When I last spoke to Vampire Weekend frontman Ezra Koenig in May, they had just released third album Modern Vampires of the City.
The record went on to become one of the most acclaimed releases of 2013, despite a shift in direction from their afro-pop roots to a more thoughtful, baroque-pop style.
Since then they've toured constantly, and should be well oiled by the time they hit WA next month, headlining the first night of Southbound 2014.
Koenig says their new sound provided some fresh challenges when creating the live show. He's deliberate and thoughtful in his responses, taking time to explain things thoroughly.
"It's not the easiest thing to put together the perfect set list when you have songs as varied as we do," he says. "But I think we've figured it out. Lately we've actually been ending the set with (Modern Vampires opener) Obvious Bicycle and there's something about leaving it like that, ending on this sombre note.
"We want there to be high-energy moments and also more sombre moments and it is possible. But you can't just do the songs anywhere. You have to constantly work it out. As much as we love our ballads and slow songs, sometimes you've got to make people move and you've got to get psyched."
Koenig has concentrated his energy on presenting Modern Vampires live but others have been listening to the album. It debuted at number one on the US Billboard 200, the band's second consecutive album to do so.
"It's funny," he says. "Sometimes on tour I stop thinking about the album conceptually because you get focused on . . . things like 'Am I singing well tonight? Did I play that properly?' You start to think about the mundane elements of entertaining. Then once in a while you hear from a fan or do an interview, then you remember, oh yeah, for two years we obsessively put together this little world of the album.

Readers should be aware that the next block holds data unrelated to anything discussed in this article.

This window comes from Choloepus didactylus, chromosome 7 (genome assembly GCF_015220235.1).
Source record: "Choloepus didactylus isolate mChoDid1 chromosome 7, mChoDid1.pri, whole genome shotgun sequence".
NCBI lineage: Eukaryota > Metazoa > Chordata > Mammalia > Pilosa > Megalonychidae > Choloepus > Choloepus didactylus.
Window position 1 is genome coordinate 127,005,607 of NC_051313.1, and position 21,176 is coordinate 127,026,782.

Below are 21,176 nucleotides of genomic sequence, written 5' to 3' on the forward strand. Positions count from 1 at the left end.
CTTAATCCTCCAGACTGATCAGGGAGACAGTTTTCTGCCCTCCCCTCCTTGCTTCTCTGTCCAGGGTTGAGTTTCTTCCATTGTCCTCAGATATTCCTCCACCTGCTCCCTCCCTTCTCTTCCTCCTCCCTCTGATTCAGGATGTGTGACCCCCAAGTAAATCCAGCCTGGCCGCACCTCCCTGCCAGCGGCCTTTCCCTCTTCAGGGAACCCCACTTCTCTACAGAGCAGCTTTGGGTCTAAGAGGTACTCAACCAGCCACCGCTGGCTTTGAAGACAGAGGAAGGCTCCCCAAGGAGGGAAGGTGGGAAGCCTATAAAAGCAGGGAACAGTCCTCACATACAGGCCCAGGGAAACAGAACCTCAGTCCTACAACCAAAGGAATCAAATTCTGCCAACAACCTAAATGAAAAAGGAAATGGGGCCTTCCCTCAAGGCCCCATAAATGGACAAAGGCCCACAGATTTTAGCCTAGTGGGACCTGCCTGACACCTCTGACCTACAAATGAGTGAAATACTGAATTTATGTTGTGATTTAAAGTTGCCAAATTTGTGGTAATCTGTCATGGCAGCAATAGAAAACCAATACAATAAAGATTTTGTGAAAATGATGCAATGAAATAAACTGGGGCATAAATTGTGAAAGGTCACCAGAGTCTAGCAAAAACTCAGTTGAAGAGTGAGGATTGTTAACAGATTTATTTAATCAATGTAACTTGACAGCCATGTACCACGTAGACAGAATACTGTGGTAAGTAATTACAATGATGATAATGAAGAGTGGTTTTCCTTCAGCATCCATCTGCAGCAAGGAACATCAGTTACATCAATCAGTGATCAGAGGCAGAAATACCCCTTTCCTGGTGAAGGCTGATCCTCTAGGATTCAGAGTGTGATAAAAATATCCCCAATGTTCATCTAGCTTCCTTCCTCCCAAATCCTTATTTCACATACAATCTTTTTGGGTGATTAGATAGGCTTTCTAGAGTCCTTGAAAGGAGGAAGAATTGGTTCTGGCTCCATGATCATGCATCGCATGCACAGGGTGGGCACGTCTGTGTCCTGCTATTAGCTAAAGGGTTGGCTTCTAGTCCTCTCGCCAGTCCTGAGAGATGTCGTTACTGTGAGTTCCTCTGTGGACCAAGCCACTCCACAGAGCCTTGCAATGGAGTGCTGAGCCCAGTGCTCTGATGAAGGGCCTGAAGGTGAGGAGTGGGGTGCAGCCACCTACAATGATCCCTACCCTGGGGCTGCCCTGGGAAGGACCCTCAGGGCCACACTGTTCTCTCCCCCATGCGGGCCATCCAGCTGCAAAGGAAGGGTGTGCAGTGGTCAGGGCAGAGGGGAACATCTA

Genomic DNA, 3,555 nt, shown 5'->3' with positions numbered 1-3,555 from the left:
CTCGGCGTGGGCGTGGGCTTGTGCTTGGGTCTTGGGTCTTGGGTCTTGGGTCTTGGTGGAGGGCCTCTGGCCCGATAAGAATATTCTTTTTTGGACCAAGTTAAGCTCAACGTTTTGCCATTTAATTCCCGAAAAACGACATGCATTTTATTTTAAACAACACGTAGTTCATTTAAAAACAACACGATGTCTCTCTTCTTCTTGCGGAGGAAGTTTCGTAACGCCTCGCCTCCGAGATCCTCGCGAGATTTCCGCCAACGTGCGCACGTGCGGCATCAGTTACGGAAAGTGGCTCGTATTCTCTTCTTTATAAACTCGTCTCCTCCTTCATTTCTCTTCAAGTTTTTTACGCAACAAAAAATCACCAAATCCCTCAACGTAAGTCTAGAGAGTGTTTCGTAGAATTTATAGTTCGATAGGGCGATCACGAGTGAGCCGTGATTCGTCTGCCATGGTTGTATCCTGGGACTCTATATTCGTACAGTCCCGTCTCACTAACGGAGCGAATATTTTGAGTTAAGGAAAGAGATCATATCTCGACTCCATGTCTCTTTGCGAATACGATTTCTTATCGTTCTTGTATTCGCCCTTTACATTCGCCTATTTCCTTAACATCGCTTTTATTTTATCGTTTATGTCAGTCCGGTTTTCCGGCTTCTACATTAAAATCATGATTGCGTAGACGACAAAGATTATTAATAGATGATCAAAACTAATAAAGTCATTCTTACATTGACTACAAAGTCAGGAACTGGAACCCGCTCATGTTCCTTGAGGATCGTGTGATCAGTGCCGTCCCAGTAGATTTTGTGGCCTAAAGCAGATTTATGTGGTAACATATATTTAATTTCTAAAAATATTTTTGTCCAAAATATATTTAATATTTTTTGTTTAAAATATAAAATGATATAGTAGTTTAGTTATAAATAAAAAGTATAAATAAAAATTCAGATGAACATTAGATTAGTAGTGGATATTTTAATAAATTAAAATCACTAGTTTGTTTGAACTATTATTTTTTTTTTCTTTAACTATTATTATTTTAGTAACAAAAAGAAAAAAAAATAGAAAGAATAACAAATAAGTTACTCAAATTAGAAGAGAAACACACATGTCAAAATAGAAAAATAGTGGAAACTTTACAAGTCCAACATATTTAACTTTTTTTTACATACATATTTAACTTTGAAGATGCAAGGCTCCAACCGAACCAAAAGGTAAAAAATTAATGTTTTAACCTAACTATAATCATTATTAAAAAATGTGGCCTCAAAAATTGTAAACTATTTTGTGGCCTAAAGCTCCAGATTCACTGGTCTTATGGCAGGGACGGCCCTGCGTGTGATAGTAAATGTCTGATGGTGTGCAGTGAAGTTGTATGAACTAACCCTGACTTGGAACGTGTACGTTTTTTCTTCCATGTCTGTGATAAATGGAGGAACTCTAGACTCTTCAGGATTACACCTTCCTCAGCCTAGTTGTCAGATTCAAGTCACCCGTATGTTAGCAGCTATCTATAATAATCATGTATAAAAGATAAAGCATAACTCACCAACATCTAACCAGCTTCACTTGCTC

"The point where we release an album is usually the point I stop listening to it because it's done, and after two years of obsessively listening to demos and versions and mixes, it's over. It's almost like you're passing the torch - you did your best with it now it's up to your fans to spend time with it and see what they think."
Album number three was an important one to Koenig, completing their opening trilogy and proving to fans they're in it for the long haul. He is "absolutely" delighted with the positive reactions to the record. He's also amused that it has convinced some early doubters of the band they're the real deal, while conversely turning off some fans of their earlier afro-pop sound.
"Your goals constantly change when you're in a band," Koening says. "In the early days you just want to tour and if you're lucky see places you never thought you'd go. Then with your second album you want to prove yourself. You want the shows to be bigger and better. By the time it's the third album, it's nice to gain new fans. More than anything we wanted to make an album that covered new territory for us; that was intellectually exciting.
"My biggest dream was people who followed us from the beginning would hear our third album and know for sure that we were a band they could stick with for a long time, that we're a band that can change through the years, that are committed to really putting our hearts and souls into our albums. So the positive reception to this album, in some ways, was the most meaningful of all three."
Modern Vampires of the City is out now.
Vampire Weekend play Southbound in Busselton on January 3. Tickets from Moshtix.